In addition, cross-strait exchanges and the degree of economic and trade reliance were nowhere near as involved back then as they are now.
The government proposes deregulating sectors in China that Taiwanese companies were allowed to invest in to allow Chinese companies into Taiwan, and to relax current conditions and contingencies.
The minute it allows this, it will open the floodgates to the might of the world’s second-largest economy (last year, China spent as much as US$65.2 billion on overseas mergers and acquisitions).
Chinese officials will be able to exploit this investment to influence Taiwan’s technological talent and economic institutions and force the government to further relax the restrictions in place.
When this happens, it will not be as simple as some Taiwanese government officials say — that companies might have a Chinese boss instead of a Taiwanese one — but rather Taiwan will sacrifice its sovereignty in the end. This is the result the public is most fearful of.
Neither are these concerns unfounded: It is not a case of Chicken Little fearing the sky is falling when an acorn lands on its head.
If the government wants to disperse the current controversy over the service trade agreement, it should take concrete action — through two-way communication — to convince the public that the government will be able to keep things under control and to mitigate any losses that may occur.
The principle of fairness is one of the pillars of free trade. The reason some sectors — publishing and printing, entertainment, hair and beauty among them — have raised objections to the proposals is that it is difficult to see evidence of fairness in the service trade agreement given the considerable differences between Taiwan and China in terms of the playing field, their economic situations and the sheer size of their economies.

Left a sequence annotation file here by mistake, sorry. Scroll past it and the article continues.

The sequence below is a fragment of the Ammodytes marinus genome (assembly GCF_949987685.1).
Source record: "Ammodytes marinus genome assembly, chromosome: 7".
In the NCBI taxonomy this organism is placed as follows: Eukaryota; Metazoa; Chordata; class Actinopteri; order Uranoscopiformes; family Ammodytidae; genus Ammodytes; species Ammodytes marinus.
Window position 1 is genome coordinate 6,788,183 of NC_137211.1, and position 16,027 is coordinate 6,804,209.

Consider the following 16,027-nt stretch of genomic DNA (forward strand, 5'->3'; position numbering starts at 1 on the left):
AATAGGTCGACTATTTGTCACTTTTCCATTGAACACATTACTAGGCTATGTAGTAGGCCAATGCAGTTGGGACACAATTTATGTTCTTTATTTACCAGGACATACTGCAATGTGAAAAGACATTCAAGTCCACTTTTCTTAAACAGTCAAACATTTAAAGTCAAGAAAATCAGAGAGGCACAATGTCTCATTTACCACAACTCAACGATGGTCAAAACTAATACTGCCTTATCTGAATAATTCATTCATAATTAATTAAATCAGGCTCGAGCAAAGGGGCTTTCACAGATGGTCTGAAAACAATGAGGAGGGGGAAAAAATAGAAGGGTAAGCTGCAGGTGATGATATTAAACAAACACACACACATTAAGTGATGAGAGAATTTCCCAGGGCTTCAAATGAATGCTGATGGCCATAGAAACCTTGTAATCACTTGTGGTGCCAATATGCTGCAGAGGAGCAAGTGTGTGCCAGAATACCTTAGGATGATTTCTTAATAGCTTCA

Of course, it is often the case that trade is unfair, but the important thing is that both partners gain some benefit from it. The Taiwanese economy essentially consists of predominantly private enterprises existing in a free market economy with few restrictions.
China operates a government-controlled market with its own game rules, and doing business there involves submitting to certain restrictions, including obtaining government approval, operating in specific areas and according to specific practices, and other regulations on the administrative level.
The public has yet to receive any concrete explanations or assurances from any government official to dispel any concerns they may have. The government still has much to do on furthering its negotiations with China to cater to the public’s wishes before it can gain their support for the agreement.
The jobs of many of the more vulnerable people are at stake in these negotiations. Government officials need to be more prudent and attentive and show a little more empathy.
To ensure that it obtains the best deal for Taiwanese, the government needs to set aside its posturing and communicate with legislators from all parties, as well as with civic groups and non-governmental organizations, to work toward the greatest common ground and the best ways to help those most affected. Only then will it be able to clear away all the obstacles in its path.
Hopefully, the government will learn from this experience, establish a more open, transparent way of negotiating and reinforce legislative oversight so that Taiwan can pull itself out of its current malaise and continue on its way forward.